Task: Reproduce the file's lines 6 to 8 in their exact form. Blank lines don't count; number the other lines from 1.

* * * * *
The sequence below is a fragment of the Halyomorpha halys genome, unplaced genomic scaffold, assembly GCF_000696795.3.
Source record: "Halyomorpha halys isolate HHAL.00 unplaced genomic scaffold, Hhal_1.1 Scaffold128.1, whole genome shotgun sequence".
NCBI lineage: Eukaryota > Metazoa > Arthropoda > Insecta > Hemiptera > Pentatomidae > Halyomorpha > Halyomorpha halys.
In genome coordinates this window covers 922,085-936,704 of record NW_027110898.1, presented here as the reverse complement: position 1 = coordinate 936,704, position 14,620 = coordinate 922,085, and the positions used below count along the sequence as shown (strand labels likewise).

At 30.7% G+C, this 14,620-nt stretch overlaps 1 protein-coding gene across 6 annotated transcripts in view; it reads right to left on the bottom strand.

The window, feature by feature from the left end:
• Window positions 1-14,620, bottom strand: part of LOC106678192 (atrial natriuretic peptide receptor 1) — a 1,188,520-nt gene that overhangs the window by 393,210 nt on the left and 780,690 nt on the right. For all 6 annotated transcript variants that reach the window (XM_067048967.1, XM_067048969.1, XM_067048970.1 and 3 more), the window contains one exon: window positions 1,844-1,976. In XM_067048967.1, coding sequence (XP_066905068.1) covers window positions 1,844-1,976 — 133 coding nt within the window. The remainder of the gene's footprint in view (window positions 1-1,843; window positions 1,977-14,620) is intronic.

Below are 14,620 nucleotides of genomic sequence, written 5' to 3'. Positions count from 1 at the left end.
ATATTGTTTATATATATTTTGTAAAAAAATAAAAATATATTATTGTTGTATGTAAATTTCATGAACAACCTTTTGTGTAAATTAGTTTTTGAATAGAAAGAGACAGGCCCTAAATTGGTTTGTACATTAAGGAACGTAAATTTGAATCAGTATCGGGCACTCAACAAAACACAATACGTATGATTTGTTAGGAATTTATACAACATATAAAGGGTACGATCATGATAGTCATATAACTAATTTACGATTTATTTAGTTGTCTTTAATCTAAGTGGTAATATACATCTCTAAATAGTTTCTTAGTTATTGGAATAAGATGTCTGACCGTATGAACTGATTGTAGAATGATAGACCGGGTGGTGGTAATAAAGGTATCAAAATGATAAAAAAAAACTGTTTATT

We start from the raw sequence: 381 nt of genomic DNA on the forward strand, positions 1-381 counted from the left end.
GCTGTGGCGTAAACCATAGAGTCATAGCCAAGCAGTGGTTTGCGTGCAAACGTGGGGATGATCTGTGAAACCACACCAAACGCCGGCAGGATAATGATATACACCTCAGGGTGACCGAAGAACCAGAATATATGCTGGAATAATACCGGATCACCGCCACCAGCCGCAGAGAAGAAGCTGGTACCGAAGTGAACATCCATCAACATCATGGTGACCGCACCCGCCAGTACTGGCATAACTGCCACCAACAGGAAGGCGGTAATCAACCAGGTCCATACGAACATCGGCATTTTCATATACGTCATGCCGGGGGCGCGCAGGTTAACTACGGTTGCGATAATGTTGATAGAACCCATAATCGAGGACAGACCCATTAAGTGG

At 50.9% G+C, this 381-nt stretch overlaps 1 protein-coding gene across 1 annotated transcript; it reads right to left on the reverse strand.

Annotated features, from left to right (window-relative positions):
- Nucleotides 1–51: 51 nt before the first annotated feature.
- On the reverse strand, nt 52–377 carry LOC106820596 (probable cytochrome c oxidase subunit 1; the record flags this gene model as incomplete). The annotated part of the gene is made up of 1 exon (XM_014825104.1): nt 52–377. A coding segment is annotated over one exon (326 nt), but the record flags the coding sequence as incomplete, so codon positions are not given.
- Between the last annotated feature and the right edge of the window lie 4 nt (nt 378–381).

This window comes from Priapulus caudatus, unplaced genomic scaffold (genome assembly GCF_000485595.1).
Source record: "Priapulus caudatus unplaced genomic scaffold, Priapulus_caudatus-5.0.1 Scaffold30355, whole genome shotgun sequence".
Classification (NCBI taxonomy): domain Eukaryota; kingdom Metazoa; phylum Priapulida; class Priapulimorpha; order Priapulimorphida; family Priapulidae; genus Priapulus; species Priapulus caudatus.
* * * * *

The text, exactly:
The window, feature by feature from the left end:
• Window positions 1-14,620, bottom strand: part of LOC106678192 (atrial natriuretic peptide receptor 1) — a 1,188,520-nt gene that overhangs the window by 393,210 nt on the left and 780,690 nt on the right. For all 6 annotated transcript variants that reach the window (XM_067048967.1, XM_067048969.1, XM_067048970.1 and 3 more), the window contains one exon: window positions 1,844-1,976. In XM_067048967.1, coding sequence (XP_066905068.1) covers window positions 1,844-1,976 — 133 coding nt within the window. The remainder of the gene's footprint in view (window positions 1-1,843; window positions 1,977-14,620) is intronic.

Below are 14,620 nucleotides of genomic sequence, written 5' to 3'. Positions count from 1 at the left end.